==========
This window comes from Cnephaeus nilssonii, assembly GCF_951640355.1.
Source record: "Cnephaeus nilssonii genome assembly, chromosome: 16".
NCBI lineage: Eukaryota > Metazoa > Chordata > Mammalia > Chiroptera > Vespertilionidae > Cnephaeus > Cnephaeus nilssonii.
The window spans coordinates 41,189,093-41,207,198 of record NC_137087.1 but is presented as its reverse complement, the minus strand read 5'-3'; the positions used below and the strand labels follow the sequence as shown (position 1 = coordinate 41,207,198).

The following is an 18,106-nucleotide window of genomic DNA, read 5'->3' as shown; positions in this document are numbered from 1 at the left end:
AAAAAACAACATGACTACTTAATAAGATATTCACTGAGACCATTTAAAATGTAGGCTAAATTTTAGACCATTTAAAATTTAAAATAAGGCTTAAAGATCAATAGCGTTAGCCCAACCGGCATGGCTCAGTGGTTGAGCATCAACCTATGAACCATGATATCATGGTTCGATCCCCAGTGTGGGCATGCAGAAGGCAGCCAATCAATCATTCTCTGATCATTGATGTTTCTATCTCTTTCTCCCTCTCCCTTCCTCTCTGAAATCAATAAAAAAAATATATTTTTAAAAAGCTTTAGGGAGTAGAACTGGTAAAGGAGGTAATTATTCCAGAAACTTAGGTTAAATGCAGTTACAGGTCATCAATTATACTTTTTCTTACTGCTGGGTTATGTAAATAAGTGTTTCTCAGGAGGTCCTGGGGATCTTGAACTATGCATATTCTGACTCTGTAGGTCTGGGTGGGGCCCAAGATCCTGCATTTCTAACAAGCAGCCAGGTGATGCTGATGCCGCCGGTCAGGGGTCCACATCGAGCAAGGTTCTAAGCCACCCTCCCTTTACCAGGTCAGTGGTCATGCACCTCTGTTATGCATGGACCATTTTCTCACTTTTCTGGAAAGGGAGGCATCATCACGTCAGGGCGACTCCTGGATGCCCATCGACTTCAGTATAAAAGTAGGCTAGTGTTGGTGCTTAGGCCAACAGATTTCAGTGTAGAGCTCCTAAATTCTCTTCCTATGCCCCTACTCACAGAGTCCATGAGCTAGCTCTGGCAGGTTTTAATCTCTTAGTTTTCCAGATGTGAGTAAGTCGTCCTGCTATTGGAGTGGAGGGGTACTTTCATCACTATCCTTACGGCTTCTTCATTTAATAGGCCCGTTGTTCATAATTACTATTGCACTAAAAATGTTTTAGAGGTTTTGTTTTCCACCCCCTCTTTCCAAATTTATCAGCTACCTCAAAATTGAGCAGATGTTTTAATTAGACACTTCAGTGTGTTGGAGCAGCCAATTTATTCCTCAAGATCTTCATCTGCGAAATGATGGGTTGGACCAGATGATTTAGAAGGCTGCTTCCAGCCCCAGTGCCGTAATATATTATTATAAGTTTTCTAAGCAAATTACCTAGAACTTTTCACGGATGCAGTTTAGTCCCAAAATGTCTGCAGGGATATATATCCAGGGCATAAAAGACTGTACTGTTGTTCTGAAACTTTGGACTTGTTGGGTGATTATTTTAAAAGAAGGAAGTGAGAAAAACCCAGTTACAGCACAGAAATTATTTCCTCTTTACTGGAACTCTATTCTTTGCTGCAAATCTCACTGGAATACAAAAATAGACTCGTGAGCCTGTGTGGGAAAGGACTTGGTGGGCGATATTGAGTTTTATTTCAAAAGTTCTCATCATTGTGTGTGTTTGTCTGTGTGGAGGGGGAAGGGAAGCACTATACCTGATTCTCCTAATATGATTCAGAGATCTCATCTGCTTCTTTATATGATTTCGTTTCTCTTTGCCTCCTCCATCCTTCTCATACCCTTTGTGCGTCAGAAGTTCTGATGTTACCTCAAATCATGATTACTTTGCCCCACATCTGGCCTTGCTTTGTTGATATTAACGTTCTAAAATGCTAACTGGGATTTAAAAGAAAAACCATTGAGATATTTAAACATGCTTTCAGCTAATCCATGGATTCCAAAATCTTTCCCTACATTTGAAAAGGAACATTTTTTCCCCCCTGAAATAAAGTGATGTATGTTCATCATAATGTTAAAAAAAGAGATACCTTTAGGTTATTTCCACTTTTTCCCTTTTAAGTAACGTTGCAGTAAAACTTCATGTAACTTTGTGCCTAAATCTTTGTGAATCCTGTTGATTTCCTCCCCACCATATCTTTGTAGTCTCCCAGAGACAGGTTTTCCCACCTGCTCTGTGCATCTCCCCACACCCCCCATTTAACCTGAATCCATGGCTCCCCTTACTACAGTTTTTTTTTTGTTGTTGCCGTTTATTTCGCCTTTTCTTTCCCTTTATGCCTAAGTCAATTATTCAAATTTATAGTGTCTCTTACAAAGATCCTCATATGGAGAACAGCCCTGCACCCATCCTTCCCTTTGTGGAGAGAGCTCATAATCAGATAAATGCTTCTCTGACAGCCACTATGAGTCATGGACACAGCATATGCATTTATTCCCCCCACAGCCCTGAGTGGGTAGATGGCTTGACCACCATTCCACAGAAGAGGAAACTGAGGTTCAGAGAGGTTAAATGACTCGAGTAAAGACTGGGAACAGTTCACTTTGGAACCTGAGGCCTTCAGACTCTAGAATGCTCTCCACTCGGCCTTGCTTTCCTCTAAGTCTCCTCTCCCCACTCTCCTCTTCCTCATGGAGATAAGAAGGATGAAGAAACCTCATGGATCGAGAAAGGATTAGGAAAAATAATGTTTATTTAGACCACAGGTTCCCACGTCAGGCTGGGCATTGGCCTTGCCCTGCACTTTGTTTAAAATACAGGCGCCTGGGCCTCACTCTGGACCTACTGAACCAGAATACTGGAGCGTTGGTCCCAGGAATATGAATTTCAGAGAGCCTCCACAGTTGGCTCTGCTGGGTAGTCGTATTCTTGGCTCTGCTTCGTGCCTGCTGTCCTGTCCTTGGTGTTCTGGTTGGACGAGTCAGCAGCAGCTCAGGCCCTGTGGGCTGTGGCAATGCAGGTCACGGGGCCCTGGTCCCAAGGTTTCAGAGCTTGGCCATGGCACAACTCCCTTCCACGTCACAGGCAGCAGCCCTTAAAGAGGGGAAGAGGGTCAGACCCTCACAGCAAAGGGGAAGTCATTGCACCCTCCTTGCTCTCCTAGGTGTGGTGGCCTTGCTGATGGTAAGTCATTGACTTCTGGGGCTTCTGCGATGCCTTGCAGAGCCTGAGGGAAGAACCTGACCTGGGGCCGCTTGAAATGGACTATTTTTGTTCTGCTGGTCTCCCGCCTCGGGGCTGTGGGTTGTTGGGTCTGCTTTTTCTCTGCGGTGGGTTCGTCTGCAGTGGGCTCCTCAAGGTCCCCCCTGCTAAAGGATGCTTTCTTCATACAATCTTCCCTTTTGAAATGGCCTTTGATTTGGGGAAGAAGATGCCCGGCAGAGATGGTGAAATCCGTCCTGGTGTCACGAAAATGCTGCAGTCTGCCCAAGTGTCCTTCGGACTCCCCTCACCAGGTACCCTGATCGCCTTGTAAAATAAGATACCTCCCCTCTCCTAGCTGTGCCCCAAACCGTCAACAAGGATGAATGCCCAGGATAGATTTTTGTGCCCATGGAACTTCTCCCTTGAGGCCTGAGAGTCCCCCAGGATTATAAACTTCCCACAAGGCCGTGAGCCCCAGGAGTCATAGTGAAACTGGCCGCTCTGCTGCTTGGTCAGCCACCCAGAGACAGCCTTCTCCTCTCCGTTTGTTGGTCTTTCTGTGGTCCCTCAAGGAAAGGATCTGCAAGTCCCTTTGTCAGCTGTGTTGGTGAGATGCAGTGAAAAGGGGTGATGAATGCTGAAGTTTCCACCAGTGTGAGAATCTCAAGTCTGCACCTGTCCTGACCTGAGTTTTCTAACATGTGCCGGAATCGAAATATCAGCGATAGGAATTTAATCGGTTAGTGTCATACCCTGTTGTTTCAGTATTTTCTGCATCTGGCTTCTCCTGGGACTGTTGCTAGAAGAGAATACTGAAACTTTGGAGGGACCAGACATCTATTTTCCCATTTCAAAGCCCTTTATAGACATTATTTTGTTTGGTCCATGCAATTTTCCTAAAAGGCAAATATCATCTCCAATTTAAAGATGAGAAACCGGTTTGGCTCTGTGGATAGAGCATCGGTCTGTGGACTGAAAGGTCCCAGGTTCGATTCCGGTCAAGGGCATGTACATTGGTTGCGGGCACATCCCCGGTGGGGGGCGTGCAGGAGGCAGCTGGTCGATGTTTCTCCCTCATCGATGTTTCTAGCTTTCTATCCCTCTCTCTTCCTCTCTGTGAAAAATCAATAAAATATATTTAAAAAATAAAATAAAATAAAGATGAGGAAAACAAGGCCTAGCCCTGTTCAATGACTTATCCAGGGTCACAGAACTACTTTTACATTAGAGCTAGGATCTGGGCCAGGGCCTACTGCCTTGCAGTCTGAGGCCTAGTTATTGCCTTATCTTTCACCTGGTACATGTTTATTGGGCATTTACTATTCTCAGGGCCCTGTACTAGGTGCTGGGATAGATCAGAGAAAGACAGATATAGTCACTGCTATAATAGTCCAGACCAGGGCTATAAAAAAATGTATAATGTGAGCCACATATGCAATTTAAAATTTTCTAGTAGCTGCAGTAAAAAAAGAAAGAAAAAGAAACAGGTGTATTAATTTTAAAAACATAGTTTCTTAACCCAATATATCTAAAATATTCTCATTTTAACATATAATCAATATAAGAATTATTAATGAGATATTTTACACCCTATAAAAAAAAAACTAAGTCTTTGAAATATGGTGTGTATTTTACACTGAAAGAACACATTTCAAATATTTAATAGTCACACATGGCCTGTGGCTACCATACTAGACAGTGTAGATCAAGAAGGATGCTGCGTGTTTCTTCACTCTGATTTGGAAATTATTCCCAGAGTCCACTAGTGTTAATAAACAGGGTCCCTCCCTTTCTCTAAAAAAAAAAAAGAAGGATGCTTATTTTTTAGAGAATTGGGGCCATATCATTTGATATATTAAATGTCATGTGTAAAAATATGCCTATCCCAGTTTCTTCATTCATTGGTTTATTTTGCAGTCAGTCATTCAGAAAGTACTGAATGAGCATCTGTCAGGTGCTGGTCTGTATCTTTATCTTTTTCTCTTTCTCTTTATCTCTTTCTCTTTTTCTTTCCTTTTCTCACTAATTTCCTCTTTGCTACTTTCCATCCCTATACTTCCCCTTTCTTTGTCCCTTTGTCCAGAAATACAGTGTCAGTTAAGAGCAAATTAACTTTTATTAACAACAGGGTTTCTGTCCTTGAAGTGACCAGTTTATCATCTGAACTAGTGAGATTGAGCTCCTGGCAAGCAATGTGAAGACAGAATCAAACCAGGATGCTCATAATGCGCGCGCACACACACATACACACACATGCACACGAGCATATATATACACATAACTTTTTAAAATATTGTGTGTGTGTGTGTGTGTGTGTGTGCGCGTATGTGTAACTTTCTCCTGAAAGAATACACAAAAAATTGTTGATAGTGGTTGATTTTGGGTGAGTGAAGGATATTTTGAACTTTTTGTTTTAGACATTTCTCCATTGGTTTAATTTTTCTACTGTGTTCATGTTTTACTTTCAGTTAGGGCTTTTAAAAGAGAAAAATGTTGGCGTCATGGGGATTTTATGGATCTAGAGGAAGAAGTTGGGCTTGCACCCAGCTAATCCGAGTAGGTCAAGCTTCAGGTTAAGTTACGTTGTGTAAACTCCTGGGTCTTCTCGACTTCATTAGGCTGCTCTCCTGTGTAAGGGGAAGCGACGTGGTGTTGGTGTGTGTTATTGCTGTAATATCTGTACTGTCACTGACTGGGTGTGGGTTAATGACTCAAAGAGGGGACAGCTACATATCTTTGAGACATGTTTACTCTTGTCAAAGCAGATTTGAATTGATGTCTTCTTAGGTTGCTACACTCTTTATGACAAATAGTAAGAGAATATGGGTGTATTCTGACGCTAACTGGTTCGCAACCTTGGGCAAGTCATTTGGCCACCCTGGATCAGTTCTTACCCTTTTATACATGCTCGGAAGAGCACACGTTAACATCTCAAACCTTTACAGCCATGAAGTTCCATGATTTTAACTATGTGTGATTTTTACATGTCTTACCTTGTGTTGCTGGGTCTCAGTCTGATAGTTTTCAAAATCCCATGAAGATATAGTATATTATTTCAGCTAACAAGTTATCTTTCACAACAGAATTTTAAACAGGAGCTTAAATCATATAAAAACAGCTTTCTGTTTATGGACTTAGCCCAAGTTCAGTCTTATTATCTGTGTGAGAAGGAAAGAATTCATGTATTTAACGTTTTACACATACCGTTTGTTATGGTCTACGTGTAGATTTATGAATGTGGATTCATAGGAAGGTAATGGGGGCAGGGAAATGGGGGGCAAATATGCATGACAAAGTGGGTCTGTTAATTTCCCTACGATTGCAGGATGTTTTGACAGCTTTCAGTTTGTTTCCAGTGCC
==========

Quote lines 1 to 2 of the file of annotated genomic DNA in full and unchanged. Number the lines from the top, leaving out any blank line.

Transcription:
This window comes from Cnephaeus nilssonii, assembly GCF_951640355.1.
Source record: "Cnephaeus nilssonii genome assembly, chromosome: 16".